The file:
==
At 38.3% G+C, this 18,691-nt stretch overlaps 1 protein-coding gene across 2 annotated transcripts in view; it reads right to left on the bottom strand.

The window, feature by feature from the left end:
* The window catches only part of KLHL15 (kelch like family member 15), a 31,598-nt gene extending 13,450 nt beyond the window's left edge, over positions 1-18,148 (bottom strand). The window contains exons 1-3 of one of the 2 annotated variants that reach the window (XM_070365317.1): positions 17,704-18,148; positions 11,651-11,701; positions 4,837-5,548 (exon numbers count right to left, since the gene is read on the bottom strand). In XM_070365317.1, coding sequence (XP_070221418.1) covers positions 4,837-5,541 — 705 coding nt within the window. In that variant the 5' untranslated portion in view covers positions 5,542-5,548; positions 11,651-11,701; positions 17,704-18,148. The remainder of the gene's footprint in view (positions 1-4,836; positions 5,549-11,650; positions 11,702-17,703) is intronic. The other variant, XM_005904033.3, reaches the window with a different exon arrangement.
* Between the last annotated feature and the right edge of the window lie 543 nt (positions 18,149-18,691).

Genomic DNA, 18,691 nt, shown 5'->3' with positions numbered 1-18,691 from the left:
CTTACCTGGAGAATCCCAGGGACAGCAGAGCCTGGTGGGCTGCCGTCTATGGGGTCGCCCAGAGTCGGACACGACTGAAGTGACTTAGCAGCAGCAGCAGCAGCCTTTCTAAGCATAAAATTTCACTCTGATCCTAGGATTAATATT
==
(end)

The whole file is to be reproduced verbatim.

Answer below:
At 38.3% G+C, this 18,691-nt stretch overlaps 1 protein-coding gene across 2 annotated transcripts in view; it reads right to left on the bottom strand.

The window, feature by feature from the left end:
* The window catches only part of KLHL15 (kelch like family member 15), a 31,598-nt gene extending 13,450 nt beyond the window's left edge, over positions 1-18,148 (bottom strand). The window contains exons 1-3 of one of the 2 annotated variants that reach the window (XM_070365317.1): positions 17,704-18,148; positions 11,651-11,701; positions 4,837-5,548 (exon numbers count right to left, since the gene is read on the bottom strand). In XM_070365317.1, coding sequence (XP_070221418.1) covers positions 4,837-5,541 — 705 coding nt within the window. In that variant the 5' untranslated portion in view covers positions 5,542-5,548; positions 11,651-11,701; positions 17,704-18,148. The remainder of the gene's footprint in view (positions 1-4,836; positions 5,549-11,650; positions 11,702-17,703) is intronic. The other variant, XM_005904033.3, reaches the window with a different exon arrangement.
* Between the last annotated feature and the right edge of the window lie 543 nt (positions 18,149-18,691).

Genomic DNA, 18,691 nt, shown 5'->3' with positions numbered 1-18,691 from the left:
CTTACCTGGAGAATCCCAGGGACAGCAGAGCCTGGTGGGCTGCCGTCTATGGGGTCGCCCAGAGTCGGACACGACTGAAGTGACTTAGCAGCAGCAGCAGCAGCCTTTCTAAGCATAAAATTTCACTCTGATCCTAGGATTAATATT